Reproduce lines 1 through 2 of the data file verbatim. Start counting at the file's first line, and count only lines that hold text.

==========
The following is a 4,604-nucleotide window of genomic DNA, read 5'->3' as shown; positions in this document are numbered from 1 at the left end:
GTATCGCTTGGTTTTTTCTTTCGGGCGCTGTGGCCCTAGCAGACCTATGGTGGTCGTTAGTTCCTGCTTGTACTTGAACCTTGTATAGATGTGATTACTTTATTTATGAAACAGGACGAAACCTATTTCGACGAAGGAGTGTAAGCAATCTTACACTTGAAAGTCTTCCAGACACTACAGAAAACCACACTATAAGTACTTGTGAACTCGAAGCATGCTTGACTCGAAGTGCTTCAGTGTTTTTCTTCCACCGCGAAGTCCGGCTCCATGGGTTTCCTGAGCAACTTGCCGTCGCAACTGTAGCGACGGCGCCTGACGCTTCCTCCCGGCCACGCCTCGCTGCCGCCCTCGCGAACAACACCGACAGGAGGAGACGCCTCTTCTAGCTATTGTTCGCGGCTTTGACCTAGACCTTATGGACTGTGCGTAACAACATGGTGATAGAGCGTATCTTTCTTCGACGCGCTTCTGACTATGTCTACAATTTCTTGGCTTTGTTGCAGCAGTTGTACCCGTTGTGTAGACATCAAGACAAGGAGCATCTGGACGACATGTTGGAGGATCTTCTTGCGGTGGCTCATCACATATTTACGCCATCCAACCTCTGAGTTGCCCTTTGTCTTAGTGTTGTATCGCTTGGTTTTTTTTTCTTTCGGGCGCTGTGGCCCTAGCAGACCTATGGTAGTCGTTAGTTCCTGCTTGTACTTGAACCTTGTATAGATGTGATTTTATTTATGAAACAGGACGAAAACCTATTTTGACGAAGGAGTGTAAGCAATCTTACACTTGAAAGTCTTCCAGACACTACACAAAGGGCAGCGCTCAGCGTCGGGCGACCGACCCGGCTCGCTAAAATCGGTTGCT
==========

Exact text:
The following is a 4,604-nucleotide window of genomic DNA, read 5'->3' as shown; positions in this document are numbered from 1 at the left end:
GTATCGCTTGGTTTTTTCTTTCGGGCGCTGTGGCCCTAGCAGACCTATGGTGGTCGTTAGTTCCTGCTTGTACTTGAACCTTGTATAGATGTGATTACTTTATTTATGAAACAGGACGAAACCTATTTCGACGAAGGAGTGTAAGCAATCTTACACTTGAAAGTCTTCCAGACACTACAGAAAACCACACTATAAGTACTTGTGAACTCGAAGCATGCTTGACTCGAAGTGCTTCAGTGTTTTTCTTCCACCGCGAAGTCCGGCTCCATGGGTTTCCTGAGCAACTTGCCGTCGCAACTGTAGCGACGGCGCCTGACGCTTCCTCCCGGCCACGCCTCGCTGCCGCCCTCGCGAACAACACCGACAGGAGGAGACGCCTCTTCTAGCTATTGTTCGCGGCTTTGACCTAGACCTTATGGACTGTGCGTAACAACATGGTGATAGAGCGTATCTTTCTTCGACGCGCTTCTGACTATGTCTACAATTTCTTGGCTTTGTTGCAGCAGTTGTACCCGTTGTGTAGACATCAAGACAAGGAGCATCTGGACGACATGTTGGAGGATCTTCTTGCGGTGGCTCATCACATATTTACGCCATCCAACCTCTGAGTTGCCCTTTGTCTTAGTGTTGTATCGCTTGGTTTTTTTTTCTTTCGGGCGCTGTGGCCCTAGCAGACCTATGGTAGTCGTTAGTTCCTGCTTGTACTTGAACCTTGTATAGATGTGATTTTATTTATGAAACAGGACGAAAACCTATTTTGACGAAGGAGTGTAAGCAATCTTACACTTGAAAGTCTTCCAGACACTACACAAAGGGCAGCGCTCAGCGTCGGGCGACCGACCCGGCTCGCTAAAATCGGTTGCT